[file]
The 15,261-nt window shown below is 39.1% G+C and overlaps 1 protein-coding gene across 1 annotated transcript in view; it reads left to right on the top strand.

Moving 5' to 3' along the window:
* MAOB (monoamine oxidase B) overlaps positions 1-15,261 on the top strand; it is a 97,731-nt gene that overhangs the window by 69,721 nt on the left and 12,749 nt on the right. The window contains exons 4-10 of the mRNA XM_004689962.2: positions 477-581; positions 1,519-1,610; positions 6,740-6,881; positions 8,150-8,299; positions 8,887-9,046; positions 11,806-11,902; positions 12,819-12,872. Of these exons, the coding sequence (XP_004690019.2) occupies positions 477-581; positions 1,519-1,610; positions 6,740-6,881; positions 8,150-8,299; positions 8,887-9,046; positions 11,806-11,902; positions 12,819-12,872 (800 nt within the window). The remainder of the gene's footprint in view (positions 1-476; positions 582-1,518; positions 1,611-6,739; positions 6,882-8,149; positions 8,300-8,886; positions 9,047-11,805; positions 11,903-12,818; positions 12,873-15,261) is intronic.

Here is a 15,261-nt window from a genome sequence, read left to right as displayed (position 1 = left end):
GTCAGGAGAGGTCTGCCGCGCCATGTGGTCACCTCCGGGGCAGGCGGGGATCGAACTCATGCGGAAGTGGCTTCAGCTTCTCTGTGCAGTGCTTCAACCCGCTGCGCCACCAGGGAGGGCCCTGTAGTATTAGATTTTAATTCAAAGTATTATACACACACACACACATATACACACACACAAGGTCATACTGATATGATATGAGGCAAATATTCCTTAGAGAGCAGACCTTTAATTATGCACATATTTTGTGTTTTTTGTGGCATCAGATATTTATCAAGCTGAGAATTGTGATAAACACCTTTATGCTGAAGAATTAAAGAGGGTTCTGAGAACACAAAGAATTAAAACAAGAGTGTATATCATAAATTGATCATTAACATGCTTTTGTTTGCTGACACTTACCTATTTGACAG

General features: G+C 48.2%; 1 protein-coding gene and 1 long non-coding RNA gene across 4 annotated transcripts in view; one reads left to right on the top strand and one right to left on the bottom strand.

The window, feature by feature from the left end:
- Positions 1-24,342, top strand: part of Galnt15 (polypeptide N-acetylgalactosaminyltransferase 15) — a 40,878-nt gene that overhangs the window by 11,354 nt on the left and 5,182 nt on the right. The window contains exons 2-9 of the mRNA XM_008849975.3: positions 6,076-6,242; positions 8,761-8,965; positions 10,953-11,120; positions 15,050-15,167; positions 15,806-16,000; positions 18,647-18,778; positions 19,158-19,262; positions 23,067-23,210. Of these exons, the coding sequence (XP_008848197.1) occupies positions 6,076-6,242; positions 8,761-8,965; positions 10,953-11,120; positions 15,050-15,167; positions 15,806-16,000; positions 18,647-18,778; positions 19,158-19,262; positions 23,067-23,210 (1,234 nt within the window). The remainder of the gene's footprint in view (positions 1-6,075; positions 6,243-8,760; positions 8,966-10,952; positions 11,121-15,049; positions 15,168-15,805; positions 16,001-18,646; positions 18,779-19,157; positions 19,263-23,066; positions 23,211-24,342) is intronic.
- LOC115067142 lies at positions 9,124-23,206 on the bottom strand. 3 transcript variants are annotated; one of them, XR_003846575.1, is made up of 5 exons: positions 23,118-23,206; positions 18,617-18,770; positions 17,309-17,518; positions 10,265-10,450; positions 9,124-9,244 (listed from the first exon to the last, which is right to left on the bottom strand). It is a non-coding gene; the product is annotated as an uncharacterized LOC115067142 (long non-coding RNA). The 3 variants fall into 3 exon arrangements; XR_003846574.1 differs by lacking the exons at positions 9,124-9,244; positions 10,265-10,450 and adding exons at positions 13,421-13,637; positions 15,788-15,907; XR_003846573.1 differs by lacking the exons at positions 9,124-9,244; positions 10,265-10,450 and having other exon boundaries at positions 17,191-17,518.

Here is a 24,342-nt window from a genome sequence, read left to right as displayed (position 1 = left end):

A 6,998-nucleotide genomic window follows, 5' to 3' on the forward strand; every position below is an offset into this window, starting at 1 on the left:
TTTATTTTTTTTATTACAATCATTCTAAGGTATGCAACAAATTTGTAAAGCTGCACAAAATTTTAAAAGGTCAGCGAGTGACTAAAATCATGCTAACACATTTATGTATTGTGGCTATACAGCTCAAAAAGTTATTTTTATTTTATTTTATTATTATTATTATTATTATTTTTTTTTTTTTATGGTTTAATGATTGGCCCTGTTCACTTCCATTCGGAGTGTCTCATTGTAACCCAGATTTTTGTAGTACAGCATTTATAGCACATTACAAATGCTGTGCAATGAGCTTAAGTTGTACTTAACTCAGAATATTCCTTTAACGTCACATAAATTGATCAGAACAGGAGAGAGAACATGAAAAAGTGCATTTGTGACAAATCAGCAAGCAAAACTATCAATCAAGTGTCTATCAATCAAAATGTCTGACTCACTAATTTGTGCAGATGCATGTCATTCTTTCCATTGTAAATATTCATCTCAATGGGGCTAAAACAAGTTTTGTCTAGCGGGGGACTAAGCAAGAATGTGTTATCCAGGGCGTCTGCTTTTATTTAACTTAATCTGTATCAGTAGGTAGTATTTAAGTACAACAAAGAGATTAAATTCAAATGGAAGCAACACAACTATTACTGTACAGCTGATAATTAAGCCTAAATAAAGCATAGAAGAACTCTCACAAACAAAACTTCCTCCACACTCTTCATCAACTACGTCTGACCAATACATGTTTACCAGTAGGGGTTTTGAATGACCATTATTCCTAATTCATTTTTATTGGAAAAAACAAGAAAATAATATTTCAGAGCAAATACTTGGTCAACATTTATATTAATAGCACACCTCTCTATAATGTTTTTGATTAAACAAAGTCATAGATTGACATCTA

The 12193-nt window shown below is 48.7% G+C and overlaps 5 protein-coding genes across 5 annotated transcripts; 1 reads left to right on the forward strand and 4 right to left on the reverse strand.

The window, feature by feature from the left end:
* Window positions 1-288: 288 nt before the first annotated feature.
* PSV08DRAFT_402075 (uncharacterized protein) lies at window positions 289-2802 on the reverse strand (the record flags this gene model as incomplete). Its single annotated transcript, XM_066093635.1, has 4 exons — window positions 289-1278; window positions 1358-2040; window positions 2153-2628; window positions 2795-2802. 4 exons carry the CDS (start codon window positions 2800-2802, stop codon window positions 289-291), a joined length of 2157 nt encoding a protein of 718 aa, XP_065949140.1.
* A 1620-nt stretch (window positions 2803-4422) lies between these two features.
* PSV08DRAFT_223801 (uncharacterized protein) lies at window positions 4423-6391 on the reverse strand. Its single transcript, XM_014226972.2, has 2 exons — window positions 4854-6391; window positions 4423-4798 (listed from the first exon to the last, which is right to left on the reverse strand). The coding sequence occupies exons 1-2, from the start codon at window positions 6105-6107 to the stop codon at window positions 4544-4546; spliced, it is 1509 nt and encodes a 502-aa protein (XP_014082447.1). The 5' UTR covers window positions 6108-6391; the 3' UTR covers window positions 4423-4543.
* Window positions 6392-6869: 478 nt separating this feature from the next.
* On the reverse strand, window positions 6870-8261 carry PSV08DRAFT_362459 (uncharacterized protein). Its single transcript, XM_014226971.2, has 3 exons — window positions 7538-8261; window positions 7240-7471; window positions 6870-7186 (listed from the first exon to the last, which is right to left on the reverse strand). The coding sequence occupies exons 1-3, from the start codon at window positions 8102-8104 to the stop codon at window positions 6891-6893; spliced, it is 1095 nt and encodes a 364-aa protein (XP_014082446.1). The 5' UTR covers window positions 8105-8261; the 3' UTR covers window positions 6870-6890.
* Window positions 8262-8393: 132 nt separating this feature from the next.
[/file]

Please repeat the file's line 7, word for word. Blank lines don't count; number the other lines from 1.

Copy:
The window, feature by feature from the left end: